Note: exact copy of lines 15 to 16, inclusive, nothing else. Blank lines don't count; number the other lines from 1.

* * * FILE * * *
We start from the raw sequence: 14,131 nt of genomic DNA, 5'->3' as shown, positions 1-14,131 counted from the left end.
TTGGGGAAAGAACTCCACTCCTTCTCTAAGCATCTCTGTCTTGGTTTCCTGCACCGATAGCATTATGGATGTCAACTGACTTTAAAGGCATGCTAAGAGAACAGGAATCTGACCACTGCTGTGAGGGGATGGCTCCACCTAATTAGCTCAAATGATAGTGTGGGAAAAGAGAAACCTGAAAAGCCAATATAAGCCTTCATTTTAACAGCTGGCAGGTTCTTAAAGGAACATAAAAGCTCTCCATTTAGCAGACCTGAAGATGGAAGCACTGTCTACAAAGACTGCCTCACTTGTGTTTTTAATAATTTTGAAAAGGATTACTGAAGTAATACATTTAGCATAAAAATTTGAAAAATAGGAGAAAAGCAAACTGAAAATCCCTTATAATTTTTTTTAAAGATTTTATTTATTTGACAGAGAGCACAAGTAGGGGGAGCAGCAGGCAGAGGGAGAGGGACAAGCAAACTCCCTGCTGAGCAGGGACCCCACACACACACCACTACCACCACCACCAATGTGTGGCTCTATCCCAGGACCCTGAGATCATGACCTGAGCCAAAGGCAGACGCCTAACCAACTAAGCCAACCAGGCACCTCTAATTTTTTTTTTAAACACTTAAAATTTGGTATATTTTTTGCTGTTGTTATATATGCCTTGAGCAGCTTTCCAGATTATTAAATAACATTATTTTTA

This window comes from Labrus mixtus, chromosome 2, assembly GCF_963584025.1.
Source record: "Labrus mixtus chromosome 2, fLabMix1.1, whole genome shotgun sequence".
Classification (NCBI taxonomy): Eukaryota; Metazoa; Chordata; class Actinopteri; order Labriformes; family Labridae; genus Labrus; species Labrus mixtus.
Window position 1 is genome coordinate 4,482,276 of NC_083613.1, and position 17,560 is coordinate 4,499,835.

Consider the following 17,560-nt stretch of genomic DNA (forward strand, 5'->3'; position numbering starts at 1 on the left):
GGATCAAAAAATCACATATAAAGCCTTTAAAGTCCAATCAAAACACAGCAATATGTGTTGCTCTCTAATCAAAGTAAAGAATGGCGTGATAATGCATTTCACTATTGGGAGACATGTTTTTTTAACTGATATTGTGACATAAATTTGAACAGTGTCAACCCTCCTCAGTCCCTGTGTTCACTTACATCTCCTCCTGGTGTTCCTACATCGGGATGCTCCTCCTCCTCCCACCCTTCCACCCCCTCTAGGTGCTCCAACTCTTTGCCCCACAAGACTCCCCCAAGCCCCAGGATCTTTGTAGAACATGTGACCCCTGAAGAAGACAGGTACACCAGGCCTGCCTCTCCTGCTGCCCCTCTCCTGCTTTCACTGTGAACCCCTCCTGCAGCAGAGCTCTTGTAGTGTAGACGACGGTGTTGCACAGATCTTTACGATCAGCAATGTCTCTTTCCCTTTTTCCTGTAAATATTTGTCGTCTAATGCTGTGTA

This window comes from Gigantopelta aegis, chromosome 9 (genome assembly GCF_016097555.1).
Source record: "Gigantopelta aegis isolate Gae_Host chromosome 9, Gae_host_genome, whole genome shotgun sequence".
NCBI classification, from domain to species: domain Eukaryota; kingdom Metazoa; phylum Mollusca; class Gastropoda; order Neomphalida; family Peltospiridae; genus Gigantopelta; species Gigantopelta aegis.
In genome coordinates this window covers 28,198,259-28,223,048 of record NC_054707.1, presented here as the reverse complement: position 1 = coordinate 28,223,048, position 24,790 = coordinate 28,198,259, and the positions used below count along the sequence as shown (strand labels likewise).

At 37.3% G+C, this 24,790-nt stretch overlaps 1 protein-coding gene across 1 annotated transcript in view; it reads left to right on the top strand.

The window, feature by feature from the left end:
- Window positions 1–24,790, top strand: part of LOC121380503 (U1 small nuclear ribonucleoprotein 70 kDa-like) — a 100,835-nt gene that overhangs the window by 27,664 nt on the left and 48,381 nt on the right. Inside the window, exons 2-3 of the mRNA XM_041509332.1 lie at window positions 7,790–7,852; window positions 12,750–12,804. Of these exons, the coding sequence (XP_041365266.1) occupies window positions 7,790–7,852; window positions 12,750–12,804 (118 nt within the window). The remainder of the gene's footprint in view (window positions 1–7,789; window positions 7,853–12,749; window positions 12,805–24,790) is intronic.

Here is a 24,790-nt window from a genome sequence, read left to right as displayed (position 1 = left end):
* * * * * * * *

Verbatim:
- Window positions 1–24,790, top strand: part of LOC121380503 (U1 small nuclear ribonucleoprotein 70 kDa-like) — a 100,835-nt gene that overhangs the window by 27,664 nt on the left and 48,381 nt on the right. Inside the window, exons 2-3 of the mRNA XM_041509332.1 lie at window positions 7,790–7,852; window positions 12,750–12,804. Of these exons, the coding sequence (XP_041365266.1) occupies window positions 7,790–7,852; window positions 12,750–12,804 (118 nt within the window). The remainder of the gene's footprint in view (window positions 1–7,789; window positions 7,853–12,749; window positions 12,805–24,790) is intronic.

Here is a 24,790-nt window from a genome sequence, read left to right as displayed (position 1 = left end):